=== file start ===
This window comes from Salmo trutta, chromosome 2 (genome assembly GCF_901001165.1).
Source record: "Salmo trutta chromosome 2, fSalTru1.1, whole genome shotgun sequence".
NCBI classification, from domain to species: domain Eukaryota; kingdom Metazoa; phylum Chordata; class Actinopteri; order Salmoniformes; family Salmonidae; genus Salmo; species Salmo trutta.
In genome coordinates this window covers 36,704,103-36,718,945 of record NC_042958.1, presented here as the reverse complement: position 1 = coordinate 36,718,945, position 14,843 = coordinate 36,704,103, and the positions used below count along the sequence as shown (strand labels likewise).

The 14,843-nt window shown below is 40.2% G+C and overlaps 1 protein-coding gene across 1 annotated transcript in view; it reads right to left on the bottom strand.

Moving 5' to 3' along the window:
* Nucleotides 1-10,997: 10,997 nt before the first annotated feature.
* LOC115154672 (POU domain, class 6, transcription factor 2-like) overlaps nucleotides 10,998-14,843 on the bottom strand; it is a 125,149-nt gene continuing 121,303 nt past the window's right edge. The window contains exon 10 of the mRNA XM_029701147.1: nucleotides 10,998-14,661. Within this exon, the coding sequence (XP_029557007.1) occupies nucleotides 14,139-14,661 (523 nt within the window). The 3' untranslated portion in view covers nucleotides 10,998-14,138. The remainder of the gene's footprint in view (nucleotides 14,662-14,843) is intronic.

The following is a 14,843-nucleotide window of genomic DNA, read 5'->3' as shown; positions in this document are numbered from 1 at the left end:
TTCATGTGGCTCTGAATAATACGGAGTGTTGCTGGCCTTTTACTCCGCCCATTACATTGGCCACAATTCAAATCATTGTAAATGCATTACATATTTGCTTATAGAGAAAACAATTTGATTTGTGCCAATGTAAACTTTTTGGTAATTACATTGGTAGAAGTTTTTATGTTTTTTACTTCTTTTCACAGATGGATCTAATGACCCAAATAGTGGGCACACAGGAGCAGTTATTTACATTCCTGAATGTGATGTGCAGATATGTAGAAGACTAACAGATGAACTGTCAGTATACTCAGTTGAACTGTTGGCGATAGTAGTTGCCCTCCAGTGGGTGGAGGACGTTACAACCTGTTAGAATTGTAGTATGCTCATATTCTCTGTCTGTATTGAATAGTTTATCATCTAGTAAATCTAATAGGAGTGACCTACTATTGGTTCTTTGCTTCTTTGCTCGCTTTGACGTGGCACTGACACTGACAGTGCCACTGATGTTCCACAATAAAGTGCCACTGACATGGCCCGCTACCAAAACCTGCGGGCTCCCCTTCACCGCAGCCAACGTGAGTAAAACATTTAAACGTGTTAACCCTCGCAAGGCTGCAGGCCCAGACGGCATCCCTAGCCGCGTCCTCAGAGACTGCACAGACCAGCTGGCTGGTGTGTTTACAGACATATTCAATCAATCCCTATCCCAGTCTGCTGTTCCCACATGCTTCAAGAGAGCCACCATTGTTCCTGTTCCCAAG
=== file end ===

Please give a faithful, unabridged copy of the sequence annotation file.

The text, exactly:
This window comes from Salmo trutta, chromosome 2 (genome assembly GCF_901001165.1).
Source record: "Salmo trutta chromosome 2, fSalTru1.1, whole genome shotgun sequence".
NCBI classification, from domain to species: domain Eukaryota; kingdom Metazoa; phylum Chordata; class Actinopteri; order Salmoniformes; family Salmonidae; genus Salmo; species Salmo trutta.
In genome coordinates this window covers 36,704,103-36,718,945 of record NC_042958.1, presented here as the reverse complement: position 1 = coordinate 36,718,945, position 14,843 = coordinate 36,704,103, and the positions used below count along the sequence as shown (strand labels likewise).

The 14,843-nt window shown below is 40.2% G+C and overlaps 1 protein-coding gene across 1 annotated transcript in view; it reads right to left on the bottom strand.

Moving 5' to 3' along the window:
* Nucleotides 1-10,997: 10,997 nt before the first annotated feature.
* LOC115154672 (POU domain, class 6, transcription factor 2-like) overlaps nucleotides 10,998-14,843 on the bottom strand; it is a 125,149-nt gene continuing 121,303 nt past the window's right edge. The window contains exon 10 of the mRNA XM_029701147.1: nucleotides 10,998-14,661. Within this exon, the coding sequence (XP_029557007.1) occupies nucleotides 14,139-14,661 (523 nt within the window). The 3' untranslated portion in view covers nucleotides 10,998-14,138. The remainder of the gene's footprint in view (nucleotides 14,662-14,843) is intronic.

The following is a 14,843-nucleotide window of genomic DNA, read 5'->3' as shown; positions in this document are numbered from 1 at the left end:
TTCATGTGGCTCTGAATAATACGGAGTGTTGCTGGCCTTTTACTCCGCCCATTACATTGGCCACAATTCAAATCATTGTAAATGCATTACATATTTGCTTATAGAGAAAACAATTTGATTTGTGCCAATGTAAACTTTTTGGTAATTACATTGGTAGAAGTTTTTATGTTTTTTACTTCTTTTCACAGATGGATCTAATGACCCAAATAGTGGGCACACAGGAGCAGTTATTTACATTCCTGAATGTGATGTGCAGATATGTAGAAGACTAACAGATGAACTGTCAGTATACTCAGTTGAACTGTTGGCGATAGTAGTTGCCCTCCAGTGGGTGGAGGACGTTACAACCTGTTAGAATTGTAGTATGCTCATATTCTCTGTCTGTATTGAATAGTTTATCATCTAGTAAATCTAATAGGAGTGACCTACTATTGGTTCTTTGCTTCTTTGCTCGCTTTGACGTGGCACTGACACTGACAGTGCCACTGATGTTCCACAATAAAGTGCCACTGACATGGCCCGCTACCAAAACCTGCGGGCTCCCCTTCACCGCAGCCAACGTGAGTAAAACATTTAAACGTGTTAACCCTCGCAAGGCTGCAGGCCCAGACGGCATCCCTAGCCGCGTCCTCAGAGACTGCACAGACCAGCTGGCTGGTGTGTTTACAGACATATTCAATCAATCCCTATCCCAGTCTGCTGTTCCCACATGCTTCAAGAGAGCCACCATTGTTCCTGTTCCCAAG